Thursday, October 21, 2010

Happy Sight in Kanab

After stopping at Best Friends and then heading into Kanab for some lunch, we came upon an awesome sight. I had heard about carts or wheels or whatever you may call them for paralyzed pets but I had never seen one live in action. We had the absolute pleasure of meeting Cha Cha who was walking her human while in her Eddie's Wheels. You would have been amazed at the life in her! She was happy, bright eyed and raring to go. I am so grateful and happy that there is an organization like Healing Heart Sanctuary in Kanab that spends the time and reality tells us, the money, to make sure pets like Cha Cha who have so much more to give are able to do so!

This is a condition near and dear to our hearts as our Pumpkin, the Bionic Cat, could have ended up in the same situation except for the expertise of Dr. Bruce at the Animal Referral Center in Appleton. Take a look at Cha Cha and know that she does not consider herself disabled one bit!

Monday, October 18, 2010

Logan Back to Salt Lake City

When Bill finished the Logan store we decided to head over to Jackpot Nevada for a few days and then south to the Bonneville Salt Flats before going back to the Salt Lake City area. Jackpot was a small little town with a total of 5 casinos. We were able to stay at the RV park next to Cactus Pete's casino. The only good deal in all 5 casinos was getting a Buy 1 Get 1 Free buffet from Cactus Pete's.

One day in Jackpot we took a day trip up into Idaho with a stop at Miracle Hot Springs in Buhl.
They have either a communal pool or you can rent private spa rooms. Because we were there before 6pm we got a private space room for only $8 per hour per person. I sure miss my hot tub back home!
After leaving the Jackpot area we stopped for the night in West Wendover Nevada which basically connects right to Wendover Utah....gambling in one city, no gambling and probably other fun things in the other. Wendover is the closest city to the Bonneville Salt Flats which were to have a huge race weekend the following weekend.

The Bonneville Salt Flats are part of ancient Lake Bonneville that was once the size of Lake Michigan. The salt flats were first encountered by white people when Jim Bridger, Kit Carson and other mountain men explored it starting in 1824. The infamous Donner party was warned not to try and cross the salt flats but decided to do so anyway. The result was one of the most horrific tragedies of migration to the Western United States when surviving members of the doomed wagon train resorted to cannibalism to stay alive.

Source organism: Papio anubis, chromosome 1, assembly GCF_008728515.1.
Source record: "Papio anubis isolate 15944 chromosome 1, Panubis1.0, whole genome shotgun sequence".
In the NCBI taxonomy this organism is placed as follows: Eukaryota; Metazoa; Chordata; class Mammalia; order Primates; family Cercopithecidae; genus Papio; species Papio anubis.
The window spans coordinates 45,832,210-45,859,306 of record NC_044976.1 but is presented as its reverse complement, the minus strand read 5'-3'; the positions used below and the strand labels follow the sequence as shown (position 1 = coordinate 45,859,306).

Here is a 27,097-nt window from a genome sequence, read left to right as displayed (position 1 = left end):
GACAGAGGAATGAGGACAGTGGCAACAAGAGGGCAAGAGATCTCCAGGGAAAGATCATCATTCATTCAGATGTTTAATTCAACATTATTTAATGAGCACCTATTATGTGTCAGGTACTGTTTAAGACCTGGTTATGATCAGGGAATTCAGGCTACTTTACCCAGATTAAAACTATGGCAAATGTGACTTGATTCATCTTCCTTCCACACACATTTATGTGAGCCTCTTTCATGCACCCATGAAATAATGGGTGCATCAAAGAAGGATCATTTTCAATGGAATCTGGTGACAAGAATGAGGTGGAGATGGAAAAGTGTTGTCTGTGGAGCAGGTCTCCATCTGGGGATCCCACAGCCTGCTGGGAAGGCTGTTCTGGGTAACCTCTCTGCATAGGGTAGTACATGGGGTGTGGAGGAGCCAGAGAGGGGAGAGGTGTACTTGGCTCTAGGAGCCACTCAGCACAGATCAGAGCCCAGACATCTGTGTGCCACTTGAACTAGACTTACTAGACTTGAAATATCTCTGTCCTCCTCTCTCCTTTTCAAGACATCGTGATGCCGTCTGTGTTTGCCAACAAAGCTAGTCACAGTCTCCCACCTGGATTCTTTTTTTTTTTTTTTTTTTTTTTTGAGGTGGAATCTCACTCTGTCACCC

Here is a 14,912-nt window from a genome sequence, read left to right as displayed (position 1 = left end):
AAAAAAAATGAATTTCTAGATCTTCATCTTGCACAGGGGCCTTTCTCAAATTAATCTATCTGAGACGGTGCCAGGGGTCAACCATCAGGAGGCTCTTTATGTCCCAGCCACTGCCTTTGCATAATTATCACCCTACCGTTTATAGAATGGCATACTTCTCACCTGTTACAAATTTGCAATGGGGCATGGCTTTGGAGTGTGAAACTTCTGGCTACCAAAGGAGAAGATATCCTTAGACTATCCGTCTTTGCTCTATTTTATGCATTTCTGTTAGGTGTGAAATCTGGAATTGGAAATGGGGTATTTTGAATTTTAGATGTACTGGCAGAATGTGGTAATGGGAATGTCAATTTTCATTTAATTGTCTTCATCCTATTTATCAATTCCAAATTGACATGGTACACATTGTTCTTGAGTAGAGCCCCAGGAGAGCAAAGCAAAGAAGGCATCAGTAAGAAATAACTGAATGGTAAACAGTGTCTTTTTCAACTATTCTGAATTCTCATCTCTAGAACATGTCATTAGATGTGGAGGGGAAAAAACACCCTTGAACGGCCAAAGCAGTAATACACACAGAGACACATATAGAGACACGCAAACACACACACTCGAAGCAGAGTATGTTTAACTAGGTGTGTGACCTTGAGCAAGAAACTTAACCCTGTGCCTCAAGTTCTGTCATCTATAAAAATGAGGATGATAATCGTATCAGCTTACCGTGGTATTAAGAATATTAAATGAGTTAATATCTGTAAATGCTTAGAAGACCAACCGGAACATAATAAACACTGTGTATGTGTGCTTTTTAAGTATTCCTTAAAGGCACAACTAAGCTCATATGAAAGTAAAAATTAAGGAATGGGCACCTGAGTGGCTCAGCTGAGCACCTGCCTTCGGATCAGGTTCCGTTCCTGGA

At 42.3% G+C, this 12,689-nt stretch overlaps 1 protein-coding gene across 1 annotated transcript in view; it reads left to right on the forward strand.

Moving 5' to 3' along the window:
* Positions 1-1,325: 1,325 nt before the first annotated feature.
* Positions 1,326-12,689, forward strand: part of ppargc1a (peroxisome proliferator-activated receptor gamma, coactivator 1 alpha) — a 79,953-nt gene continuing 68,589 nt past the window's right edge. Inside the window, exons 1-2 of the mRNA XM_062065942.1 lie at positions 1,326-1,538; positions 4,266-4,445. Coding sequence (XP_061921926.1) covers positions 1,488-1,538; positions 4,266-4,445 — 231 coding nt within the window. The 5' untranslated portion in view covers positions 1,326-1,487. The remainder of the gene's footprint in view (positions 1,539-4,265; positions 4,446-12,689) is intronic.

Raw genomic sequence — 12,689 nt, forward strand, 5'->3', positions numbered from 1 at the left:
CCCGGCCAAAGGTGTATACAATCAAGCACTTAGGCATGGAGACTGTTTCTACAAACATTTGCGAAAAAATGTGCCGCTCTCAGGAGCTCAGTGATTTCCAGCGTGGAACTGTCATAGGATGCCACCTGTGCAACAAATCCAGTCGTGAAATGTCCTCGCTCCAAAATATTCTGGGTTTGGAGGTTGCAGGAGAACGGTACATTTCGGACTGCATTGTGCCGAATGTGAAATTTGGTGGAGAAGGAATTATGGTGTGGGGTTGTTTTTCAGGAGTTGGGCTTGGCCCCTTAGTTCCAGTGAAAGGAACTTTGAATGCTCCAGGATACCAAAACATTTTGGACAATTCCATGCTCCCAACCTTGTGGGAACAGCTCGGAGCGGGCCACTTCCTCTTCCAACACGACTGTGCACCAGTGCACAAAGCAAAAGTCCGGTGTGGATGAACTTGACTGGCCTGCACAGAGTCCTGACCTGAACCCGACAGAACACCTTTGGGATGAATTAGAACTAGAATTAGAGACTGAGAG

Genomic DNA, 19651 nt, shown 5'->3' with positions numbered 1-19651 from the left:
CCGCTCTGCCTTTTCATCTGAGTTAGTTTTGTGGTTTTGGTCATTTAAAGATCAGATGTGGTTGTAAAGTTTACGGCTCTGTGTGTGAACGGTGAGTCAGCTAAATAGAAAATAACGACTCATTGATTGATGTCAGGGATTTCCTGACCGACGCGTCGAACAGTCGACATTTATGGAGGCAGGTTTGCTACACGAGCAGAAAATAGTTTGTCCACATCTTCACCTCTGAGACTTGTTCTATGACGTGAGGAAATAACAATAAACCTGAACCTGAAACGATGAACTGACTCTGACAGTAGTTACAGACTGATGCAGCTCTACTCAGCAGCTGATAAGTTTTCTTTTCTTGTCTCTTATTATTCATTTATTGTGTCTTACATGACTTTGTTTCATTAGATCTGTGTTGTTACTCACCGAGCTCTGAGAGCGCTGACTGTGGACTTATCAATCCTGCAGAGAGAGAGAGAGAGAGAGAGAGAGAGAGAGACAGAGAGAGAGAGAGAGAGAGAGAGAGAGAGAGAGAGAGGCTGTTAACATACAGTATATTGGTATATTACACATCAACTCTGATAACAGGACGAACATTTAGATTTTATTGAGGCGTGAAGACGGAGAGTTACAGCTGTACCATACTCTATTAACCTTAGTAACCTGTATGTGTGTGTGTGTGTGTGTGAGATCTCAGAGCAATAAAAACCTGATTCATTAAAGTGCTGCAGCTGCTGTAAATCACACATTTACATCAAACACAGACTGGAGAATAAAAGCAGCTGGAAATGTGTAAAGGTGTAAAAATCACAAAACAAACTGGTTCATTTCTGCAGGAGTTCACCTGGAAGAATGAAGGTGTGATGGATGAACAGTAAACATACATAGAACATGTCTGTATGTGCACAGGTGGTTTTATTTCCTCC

As you can see although it may look like a frozen lake - that is the closest to a frozen lake I ever want to come to again - it is all salt. Dozey had a good time running around but we committed an unpardonable sin and forgot his Chuck it and tennis ball!

Behind on the Blog

I have been a bit lax on keeping up with the blog in the last month. The reason being is that I have gotten rather heavily involved in shelter rescue online. It is amazing but you really, really can make a difference just by networking with other like minded people and rescues! It is so sad and a real negative statement about our society that we would rather euthanized over 5 million cats and dogs annually rather than put our hearts and heads together and come up with better solutions!

One big solution obviously is to get your cats and dogs spayed and neutered. If you can't afford it all you need to do is search online for reduced or free programs or even just reach out online and help will be found for you. Another solution is to not buy your dogs from puppy mill breeders or chic, little pet stores in the mall who buy from puppy mills themselves. Vancouver just outlawed pet stores so maybe we need to follow our Canadian neighbors more. It is said that there will be 73 million people who will adopt a pet this year alone. When you factor in that 5 to 6 million animals are needlessly euthanized that means that there are people fighting over shelter pets! Please, please consider a shelter or rescue pet! You would give me back my mornings as well as save me a boatload of tears each and every day!

Friday, October 1, 2010

World Vegetarian Day

Today is World Vegetarian Day. Now I admit that up until the last couple of years ago I was a real meat person.....give me the choice between candy and a nice, juicy burger and I would pick the nice, juicy burger hands down. Then unfortunately I started becoming educated on what really happens on factory farms and as I consider myself an animal activist I began to feel guilty eating regular meat as in my mind it is hypocritical. I have decided I need to walk the walk and not just talk the talk.